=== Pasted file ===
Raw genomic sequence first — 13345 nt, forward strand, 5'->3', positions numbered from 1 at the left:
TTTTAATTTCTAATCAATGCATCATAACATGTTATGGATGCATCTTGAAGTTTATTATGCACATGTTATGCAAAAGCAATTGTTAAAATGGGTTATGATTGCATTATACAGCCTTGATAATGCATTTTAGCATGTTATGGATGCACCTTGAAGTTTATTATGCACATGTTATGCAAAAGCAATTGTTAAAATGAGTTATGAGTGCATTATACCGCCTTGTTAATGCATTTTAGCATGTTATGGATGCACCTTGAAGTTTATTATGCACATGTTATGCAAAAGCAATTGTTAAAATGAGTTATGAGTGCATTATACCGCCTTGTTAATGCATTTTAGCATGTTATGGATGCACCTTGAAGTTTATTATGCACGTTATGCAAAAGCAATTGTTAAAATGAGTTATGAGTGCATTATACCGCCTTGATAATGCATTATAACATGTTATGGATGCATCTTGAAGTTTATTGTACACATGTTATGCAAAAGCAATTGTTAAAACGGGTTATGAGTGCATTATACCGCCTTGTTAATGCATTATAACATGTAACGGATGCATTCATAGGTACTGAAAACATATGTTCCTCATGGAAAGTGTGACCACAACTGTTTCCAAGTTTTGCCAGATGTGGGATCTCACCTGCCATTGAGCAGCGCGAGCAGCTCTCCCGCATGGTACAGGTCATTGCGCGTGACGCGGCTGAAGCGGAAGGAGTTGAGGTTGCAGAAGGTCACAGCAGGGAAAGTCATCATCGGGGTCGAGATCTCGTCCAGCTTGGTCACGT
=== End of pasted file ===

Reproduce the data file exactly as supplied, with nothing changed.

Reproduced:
Raw genomic sequence first — 13345 nt, forward strand, 5'->3', positions numbered from 1 at the left:
TTTTAATTTCTAATCAATGCATCATAACATGTTATGGATGCATCTTGAAGTTTATTATGCACATGTTATGCAAAAGCAATTGTTAAAATGGGTTATGATTGCATTATACAGCCTTGATAATGCATTTTAGCATGTTATGGATGCACCTTGAAGTTTATTATGCACATGTTATGCAAAAGCAATTGTTAAAATGAGTTATGAGTGCATTATACCGCCTTGTTAATGCATTTTAGCATGTTATGGATGCACCTTGAAGTTTATTATGCACATGTTATGCAAAAGCAATTGTTAAAATGAGTTATGAGTGCATTATACCGCCTTGTTAATGCATTTTAGCATGTTATGGATGCACCTTGAAGTTTATTATGCACGTTATGCAAAAGCAATTGTTAAAATGAGTTATGAGTGCATTATACCGCCTTGATAATGCATTATAACATGTTATGGATGCATCTTGAAGTTTATTGTACACATGTTATGCAAAAGCAATTGTTAAAACGGGTTATGAGTGCATTATACCGCCTTGTTAATGCATTATAACATGTAACGGATGCATTCATAGGTACTGAAAACATATGTTCCTCATGGAAAGTGTGACCACAACTGTTTCCAAGTTTTGCCAGATGTGGGATCTCACCTGCCATTGAGCAGCGCGAGCAGCTCTCCCGCATGGTACAGGTCATTGCGCGTGACGCGGCTGAAGCGGAAGGAGTTGAGGTTGCAGAAGGTCACAGCAGGGAAAGTCATCATCGGGGTCGAGATCTCGTCCAGCTTGGTCACGT